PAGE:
As a kid I loathed Sunday evenings.
I can still remember the sinking feeling that set in around 4pm on Sundays, after the meal was put away and the whole house got sleepy. The feeling would ease a little at 7pm, when Bob Saget would grace our living room with another episode of America’s Funniest Home Videos. But as soon as the credits started rolling at the end of the show, the dread would set in again, and I’d drag myself upstairs, ready for bedtime to put me out of my Sunday night misery.
The Sunday night blues continued into adulthood, and became my motivation for starting Self-Care Yoga on Sunday nights. I wanted to provide a yoga class to help people move out of weekend mode and into the work week with a greater sense of restoration, strength, balance, community, and connectedness.
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I host a check-in time before each class for anyone who wants to connect and engage more . Some people just come and listen and keep their video off. Others appreciate a time to ask questions or share experiences from their lives and their practice. I provide a conversation prompt, but often we just use the time to say hello and catch up from the week.
At 7PM, class officially starts. I talk for a couple minutes to recap what we’ve been working on and provide some yogic context for our class’s focus. This might include some yoga philosophy, anatomy exploration, or contemporary psychology connections. Think of it like a mini-lecture that you can listen to while you’re getting situated for class or sipping some tea. 🙂
Then we practice!
Physically, self-care yoga balances strength and flexibility, effort and rest. Each class includes centering and easing in, Sun Salutations and standing postures, balancing poses, a time for winding down, and a final relaxation. The pace is medium, and we usually spend a few breaths in each pose, giving the body a chance to register the sensations.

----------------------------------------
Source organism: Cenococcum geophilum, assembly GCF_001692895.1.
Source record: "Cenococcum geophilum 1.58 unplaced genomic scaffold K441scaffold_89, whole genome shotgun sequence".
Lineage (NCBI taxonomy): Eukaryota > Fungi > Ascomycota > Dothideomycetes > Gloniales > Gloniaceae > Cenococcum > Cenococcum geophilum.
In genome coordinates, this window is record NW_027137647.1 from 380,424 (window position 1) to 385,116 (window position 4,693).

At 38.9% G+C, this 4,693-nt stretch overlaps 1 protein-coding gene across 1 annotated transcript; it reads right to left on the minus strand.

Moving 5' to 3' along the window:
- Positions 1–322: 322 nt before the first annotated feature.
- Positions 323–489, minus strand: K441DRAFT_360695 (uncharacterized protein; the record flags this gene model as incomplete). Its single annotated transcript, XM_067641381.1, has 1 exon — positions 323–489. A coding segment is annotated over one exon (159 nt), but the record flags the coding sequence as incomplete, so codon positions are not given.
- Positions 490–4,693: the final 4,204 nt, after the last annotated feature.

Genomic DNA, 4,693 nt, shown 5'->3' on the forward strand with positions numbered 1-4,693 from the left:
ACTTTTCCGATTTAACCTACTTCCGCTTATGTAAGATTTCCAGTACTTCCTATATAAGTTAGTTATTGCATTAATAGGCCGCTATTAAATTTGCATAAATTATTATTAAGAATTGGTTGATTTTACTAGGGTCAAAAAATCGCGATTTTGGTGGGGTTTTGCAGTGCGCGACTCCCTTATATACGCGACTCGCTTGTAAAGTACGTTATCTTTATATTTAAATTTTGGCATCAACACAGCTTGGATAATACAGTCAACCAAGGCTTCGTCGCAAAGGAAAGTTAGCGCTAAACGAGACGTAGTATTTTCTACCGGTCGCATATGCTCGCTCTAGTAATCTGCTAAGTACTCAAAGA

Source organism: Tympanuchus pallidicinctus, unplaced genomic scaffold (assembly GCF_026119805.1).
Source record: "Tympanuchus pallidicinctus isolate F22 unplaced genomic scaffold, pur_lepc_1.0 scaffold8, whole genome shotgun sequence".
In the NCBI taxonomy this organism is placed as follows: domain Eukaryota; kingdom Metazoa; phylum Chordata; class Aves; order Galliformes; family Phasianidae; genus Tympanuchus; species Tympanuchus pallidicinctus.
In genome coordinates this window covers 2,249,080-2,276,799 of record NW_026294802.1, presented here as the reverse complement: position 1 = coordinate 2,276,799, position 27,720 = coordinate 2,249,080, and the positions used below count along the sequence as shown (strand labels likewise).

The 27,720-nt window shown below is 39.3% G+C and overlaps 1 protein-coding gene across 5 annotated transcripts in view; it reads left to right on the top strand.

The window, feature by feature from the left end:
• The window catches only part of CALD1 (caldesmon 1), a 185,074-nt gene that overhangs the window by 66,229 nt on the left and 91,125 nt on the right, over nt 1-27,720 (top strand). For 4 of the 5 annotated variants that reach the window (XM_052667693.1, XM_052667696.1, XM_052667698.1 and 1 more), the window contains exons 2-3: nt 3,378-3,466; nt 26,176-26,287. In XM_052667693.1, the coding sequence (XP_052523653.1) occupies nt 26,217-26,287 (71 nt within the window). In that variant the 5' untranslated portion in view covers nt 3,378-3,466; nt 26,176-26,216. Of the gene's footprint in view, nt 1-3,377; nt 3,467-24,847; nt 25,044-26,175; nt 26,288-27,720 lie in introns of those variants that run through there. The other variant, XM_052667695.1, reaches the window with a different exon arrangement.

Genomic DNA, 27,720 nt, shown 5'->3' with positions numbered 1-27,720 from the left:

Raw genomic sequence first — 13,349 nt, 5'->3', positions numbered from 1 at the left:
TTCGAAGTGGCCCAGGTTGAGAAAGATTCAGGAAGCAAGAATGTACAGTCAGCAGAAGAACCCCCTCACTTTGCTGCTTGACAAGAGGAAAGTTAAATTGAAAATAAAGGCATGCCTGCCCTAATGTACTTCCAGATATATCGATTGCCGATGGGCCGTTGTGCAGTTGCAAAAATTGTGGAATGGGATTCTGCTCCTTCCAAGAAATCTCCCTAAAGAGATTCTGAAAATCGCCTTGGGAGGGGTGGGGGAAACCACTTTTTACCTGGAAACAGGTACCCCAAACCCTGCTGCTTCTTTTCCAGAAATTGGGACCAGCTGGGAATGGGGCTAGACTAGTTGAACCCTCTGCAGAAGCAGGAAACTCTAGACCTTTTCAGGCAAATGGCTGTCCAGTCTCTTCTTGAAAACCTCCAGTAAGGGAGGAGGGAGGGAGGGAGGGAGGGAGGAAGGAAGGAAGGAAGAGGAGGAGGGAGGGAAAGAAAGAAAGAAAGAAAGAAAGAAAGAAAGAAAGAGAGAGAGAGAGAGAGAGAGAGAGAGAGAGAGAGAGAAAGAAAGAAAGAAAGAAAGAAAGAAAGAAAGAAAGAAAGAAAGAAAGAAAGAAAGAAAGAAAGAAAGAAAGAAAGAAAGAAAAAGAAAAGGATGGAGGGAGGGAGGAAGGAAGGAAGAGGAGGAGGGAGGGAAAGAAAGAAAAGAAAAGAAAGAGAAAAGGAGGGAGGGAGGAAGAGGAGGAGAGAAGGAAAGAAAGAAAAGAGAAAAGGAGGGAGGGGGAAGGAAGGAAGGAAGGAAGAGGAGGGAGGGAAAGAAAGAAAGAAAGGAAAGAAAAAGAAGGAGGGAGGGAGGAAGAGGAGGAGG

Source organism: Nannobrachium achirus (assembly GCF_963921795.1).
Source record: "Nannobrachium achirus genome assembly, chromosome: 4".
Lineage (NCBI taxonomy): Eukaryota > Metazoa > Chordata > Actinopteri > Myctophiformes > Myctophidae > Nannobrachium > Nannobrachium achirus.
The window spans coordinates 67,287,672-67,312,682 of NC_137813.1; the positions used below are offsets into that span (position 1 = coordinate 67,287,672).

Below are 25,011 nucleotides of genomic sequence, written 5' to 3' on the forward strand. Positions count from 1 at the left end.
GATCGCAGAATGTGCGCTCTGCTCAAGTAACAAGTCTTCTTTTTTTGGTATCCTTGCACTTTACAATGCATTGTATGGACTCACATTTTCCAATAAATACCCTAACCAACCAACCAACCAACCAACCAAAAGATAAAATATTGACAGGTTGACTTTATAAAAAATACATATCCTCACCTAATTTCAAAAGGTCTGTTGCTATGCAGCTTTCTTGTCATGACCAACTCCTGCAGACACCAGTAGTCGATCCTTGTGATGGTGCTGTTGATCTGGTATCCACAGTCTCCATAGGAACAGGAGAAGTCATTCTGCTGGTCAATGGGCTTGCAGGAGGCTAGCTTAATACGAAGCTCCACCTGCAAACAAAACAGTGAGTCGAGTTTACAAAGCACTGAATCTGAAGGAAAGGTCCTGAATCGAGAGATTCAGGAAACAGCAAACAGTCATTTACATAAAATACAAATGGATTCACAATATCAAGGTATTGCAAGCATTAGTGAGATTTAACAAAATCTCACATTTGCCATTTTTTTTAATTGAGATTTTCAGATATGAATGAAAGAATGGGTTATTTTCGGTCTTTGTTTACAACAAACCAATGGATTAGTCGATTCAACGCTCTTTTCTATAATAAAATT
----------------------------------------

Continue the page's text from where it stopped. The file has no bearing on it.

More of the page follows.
Mindfulness techniques are woven throughout each class. These may be as simple as bringing the attention to the breath, or as complex as noticing repeat thought patterns throughout practice.
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IT’S YOUR PRACTICE. My job as a teacher is to help you discover this – whatever your best practice is.
We welcome all body shapes and sizes, and people of all ages and experiences. I am well-trained in pose options and variations, and I love demonstrating the ways poses might work for different bodies. I encourage the use of props and household objects (blankets, scarves, pillows, coffee tables, chairs, yoga blocks) to access the poses. I also give tons of ideas for how to practice accessibly without props.
I strive to iterate the purpose of the poses instead of what they “should” look like. I think this is perhaps the hardest part of a physical yoga practice – letting go of our ideas and expectations about what our bodies should look like and be able to do, and embracing the experience of the pose and the creativity that is often required to make the poses and movements our own.
Finally, I provide 1:1 email support to my students. I encourage you to reach out and ask questions, get ideas for pose variations, or simply connect with me and share about your practice.